- The speed of morphometry is approximately 2-3 times that of direct microscopy even without use of machine training methods.
- The obtained data may be used to establish generalities including those for construction of combined models to be used for description of the processes occurring in the organism, from different points of view.

The main conditions for creation of a computer model are possessing certain experience in using such programs as Photoshop and Excel (or their analogs) and availability of video-eyepiece for a microscope.

Computer modeling in morphometry of tissues that was carried out in cystic breast condition, may be as well used in other diseases of mammary glands [5] and in investigations of other organs and tissues.

### Conclusions

- Computer modeling in morphometry of tissues provides many possibilities for fast conduction of high-quality scientific work.
- Computer modeling has a number of advantages over direct microscopy in analysis of the results of histomorphological examination of tissues.
- In future, construction and improvement of computer models will permit to create combined models that could be usedfor description of functioning of an organism at different levels of its organization from different positions simultaneously.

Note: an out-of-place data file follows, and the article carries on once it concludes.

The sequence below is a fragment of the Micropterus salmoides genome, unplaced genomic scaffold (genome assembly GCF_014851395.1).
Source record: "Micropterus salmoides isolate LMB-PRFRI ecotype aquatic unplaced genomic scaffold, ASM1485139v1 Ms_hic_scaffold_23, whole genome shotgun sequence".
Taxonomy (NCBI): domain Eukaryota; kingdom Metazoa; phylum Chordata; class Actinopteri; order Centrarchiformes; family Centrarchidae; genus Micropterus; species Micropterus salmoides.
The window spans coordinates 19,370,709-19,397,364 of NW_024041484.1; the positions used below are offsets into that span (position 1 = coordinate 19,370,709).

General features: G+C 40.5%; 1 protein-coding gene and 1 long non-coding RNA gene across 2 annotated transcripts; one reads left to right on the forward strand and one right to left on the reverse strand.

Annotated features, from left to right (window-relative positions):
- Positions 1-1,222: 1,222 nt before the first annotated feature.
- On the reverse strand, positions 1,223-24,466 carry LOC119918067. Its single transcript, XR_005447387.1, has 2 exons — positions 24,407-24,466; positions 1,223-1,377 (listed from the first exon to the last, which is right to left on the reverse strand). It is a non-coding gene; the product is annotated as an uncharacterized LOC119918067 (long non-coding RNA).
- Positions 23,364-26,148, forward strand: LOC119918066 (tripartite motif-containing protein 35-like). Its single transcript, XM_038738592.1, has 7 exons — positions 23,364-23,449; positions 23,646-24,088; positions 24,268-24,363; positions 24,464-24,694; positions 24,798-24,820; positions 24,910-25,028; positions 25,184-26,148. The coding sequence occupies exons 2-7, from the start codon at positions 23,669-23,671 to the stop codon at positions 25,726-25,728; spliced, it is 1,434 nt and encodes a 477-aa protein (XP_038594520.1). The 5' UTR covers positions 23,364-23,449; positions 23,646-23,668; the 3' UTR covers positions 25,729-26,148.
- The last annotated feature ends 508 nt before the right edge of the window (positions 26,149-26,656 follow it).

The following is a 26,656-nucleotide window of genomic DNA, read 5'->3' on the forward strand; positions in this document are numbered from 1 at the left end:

- For a more precise assessment of the condition of the mammary gland tissue a new parameter is proposed: (%DD) – the degree of dilation of ducts which effectively shows the condition of the mammary gland tissue in cystic breast condition.

## About the authors

### Anton S. Vasin

Ryazan State Medical University
**Author for correspondence.**

Email: anto-vasin@inbox.ru

ORCID iD: 0000-0003-3790-4620

SPIN-code: 2387-3689

ResearcherId: A-7261-2018

PhD Student of the Department of Pathophysiology

Russian Federation, 9, Vysokovoltnaja, Ryazan, 390026### Viktor V. Davidov

Ryazan State Medical University
Email: anto-vasin@inbox.ru

ORCID iD: 0000-0001-6479-7504

SPIN-code: 1356-7511

ResearcherId: S-3209-2016

MD, PhD, Professor, Professor of the Department of Pathophysiology

Russian Federation, 9, Vysokovoltnaja, Ryazan, 390026### Janna A. Svirina

Ryazan State Medical University
Email: anto-vasin@inbox.ru

ORCID iD: 0000-0001-5895-231X

ResearcherId: D-2931-2018

MD, PhD, Assistant of the Department of Pathophysiology

Russian Federation, 9, Vysokovoltnaja, Ryazan, 390026## References

- Avtandilov GG. Meditsinskaya morfometriya. Rukovodstvo. Moscow: Meditsina; 1990. (In Russ).
- Mustafin CN, Kuznetsova SV. Disgormonal’nyye bolezni molochnoy zhelezy. Moscow: Meditsina; 2009. (In Russ).
- Chumachenko PA, Shlykov IP. Molochnaya zhe-leza: morfometricheskiy analiz. Voronezh: Izdate-l'stvo Voronezh-skogo gosudarstvennogo universi-teta; 1991. (In Russ).
- Vasin АS, Davidov VV, Svirina JA. Study of the effect of release-active drugs on fibrocystic breast disease. Funda-mental’’nye aspekty psikhicheskogo zdorov’ya. 2017;2:156-9. (In Russ). Mnikhovich MV. Epithelial and stromal components in ductal brest cancer. IP Pavlov Russian Medical Biological Herald. 2015;23(3):99-105. (In Russ). doi: 10.17816/PAVLOVJ2015399-105